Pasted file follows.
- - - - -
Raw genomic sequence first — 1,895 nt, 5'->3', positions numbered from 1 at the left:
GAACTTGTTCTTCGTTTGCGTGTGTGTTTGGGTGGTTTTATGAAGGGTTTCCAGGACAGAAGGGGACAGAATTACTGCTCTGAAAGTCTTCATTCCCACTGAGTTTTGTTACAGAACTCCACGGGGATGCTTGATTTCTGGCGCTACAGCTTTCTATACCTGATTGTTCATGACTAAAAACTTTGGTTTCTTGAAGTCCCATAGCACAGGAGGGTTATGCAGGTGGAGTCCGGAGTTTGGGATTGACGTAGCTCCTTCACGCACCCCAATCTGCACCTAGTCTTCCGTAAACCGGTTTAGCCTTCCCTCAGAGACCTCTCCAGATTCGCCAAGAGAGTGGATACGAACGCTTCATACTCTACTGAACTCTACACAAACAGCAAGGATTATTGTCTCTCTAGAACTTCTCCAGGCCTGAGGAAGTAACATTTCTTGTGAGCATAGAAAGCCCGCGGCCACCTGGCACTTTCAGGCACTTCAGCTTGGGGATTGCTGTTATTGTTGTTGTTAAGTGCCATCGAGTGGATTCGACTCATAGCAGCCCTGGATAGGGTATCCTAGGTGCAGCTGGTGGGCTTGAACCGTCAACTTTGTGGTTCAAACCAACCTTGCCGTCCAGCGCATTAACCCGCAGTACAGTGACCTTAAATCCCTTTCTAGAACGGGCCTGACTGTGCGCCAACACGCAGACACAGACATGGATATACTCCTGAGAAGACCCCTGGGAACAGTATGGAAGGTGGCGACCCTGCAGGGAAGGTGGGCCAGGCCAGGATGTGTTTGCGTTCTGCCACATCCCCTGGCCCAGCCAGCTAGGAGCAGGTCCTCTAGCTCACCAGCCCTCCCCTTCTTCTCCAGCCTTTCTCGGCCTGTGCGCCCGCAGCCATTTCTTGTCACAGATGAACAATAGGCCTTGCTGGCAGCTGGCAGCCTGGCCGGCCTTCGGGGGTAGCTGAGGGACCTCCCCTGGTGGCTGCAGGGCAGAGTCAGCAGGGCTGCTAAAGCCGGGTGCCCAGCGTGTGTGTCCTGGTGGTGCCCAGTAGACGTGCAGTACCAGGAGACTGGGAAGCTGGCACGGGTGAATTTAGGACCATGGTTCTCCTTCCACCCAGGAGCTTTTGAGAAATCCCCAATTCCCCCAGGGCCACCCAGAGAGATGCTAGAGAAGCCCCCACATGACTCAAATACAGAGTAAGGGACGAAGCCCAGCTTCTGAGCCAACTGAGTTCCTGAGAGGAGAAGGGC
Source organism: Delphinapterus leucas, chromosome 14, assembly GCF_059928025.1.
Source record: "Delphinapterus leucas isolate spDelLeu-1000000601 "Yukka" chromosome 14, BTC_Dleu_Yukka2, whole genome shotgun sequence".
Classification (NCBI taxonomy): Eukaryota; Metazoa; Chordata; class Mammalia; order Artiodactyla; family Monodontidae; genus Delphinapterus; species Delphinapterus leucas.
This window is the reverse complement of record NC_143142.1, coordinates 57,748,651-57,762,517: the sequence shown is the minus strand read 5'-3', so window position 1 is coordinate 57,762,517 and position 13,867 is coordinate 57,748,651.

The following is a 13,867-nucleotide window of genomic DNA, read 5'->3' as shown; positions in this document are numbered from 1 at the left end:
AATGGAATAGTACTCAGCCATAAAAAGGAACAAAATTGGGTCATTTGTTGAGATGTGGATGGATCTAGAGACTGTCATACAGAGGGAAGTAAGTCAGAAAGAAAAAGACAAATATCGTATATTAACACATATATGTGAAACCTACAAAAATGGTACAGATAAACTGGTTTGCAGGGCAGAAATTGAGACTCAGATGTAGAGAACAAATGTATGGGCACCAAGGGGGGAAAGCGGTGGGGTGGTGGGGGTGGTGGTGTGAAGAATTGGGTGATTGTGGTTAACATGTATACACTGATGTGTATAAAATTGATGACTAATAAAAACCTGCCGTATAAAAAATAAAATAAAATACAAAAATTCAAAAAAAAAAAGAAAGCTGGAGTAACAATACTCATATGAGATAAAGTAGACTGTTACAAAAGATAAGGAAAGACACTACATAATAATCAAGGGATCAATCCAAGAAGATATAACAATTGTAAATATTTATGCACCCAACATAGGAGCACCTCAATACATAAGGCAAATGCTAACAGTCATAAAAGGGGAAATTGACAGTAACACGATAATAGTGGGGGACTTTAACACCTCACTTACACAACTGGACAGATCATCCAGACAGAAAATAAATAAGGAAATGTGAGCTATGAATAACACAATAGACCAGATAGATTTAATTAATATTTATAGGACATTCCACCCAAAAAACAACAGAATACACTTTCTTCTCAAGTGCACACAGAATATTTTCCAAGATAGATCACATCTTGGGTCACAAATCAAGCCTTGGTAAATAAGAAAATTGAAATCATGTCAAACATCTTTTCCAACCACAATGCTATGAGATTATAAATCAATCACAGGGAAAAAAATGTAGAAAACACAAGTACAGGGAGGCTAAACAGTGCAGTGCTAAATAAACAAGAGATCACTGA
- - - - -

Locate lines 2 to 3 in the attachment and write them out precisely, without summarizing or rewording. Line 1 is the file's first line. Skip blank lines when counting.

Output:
GAACTTGTTCTTCGTTTGCGTGTGTGTTTGGGTGGTTTTATGAAGGGTTTCCAGGACAGAAGGGGACAGAATTACTGCTCTGAAAGTCTTCATTCCCACTGAGTTTTGTTACAGAACTCCACGGGGATGCTTGATTTCTGGCGCTACAGCTTTCTATACCTGATTGTTCATGACTAAAAACTTTGGTTTCTTGAAGTCCCATAGCACAGGAGGGTTATGCAGGTGGAGTCCGGAGTTTGGGATTGACGTAGCTCCTTCACGCACCCCAATCTGCACCTAGTCTTCCGTAAACCGGTTTAGCCTTCCCTCAGAGACCTCTCCAGATTCGCCAAGAGAGTGGATACGAACGCTTCATACTCTACTGAACTCTACACAAACAGCAAGGATTATTGTCTCTCTAGAACTTCTCCAGGCCTGAGGAAGTAACATTTCTTGTGAGCATAGAAAGCCCGCGGCCACCTGGCACTTTCAGGCACTTCAGCTTGGGGATTGCTGTTATTGTTGTTGTTAAGTGCCATCGAGTGGATTCGACTCATAGCAGCCCTGGATAGGGTATCCTAGGTGCAGCTGGTGGGCTTGAACCGTCAACTTTGTGGTTCAAACCAACCTTGCCGTCCAGCGCATTAACCCGCAGTACAGTGACCTTAAATCCCTTTCTAGAACGGGCCTGACTGTGCGCCAACACGCAGACACAGACATGGATATACTCCTGAGAAGACCCCTGGGAACAGTATGGAAGGTGGCGACCCTGCAGGGAAGGTGGGCCAGGCCAGGATGTGTTTGCGTTCTGCCACATCCCCTGGCCCAGCCAGCTAGGAGCAGGTCCTCTAGCTCACCAGCCCTCCCCTTCTTCTCCAGCCTTTCTCGGCCTGTGCGCCCGCAGCCATTTCTTGTCACAGATGAACAATAGGCCTTGCTGGCAGCTGGCAGCCTGGCCGGCCTTCGGGGGTAGCTGAGGGACCTCCCCTGGTGGCTGCAGGGCAGAGTCAGCAGGGCTGCTAAAGCCGGGTGCCCAGCGTGTGTGTCCTGGTGGTGCCCAGTAGACGTGCAGTACCAGGAGACTGGGAAGCTGGCACGGGTGAATTTAGGACCATGGTTCTCCTTCCACCCAGGAGCTTTTGAGAAATCCCCAATTCCCCCAGGGCCACCCAGAGAGATGCTAGAGAAGCCCCCACATGACTCAAATACAGAGTAAGGGACGAAGCCCAGCTTCTGAGCCAACTGAGTTCCTGAGAGGAGAAGGGC
Source organism: Delphinapterus leucas, chromosome 14, assembly GCF_059928025.1.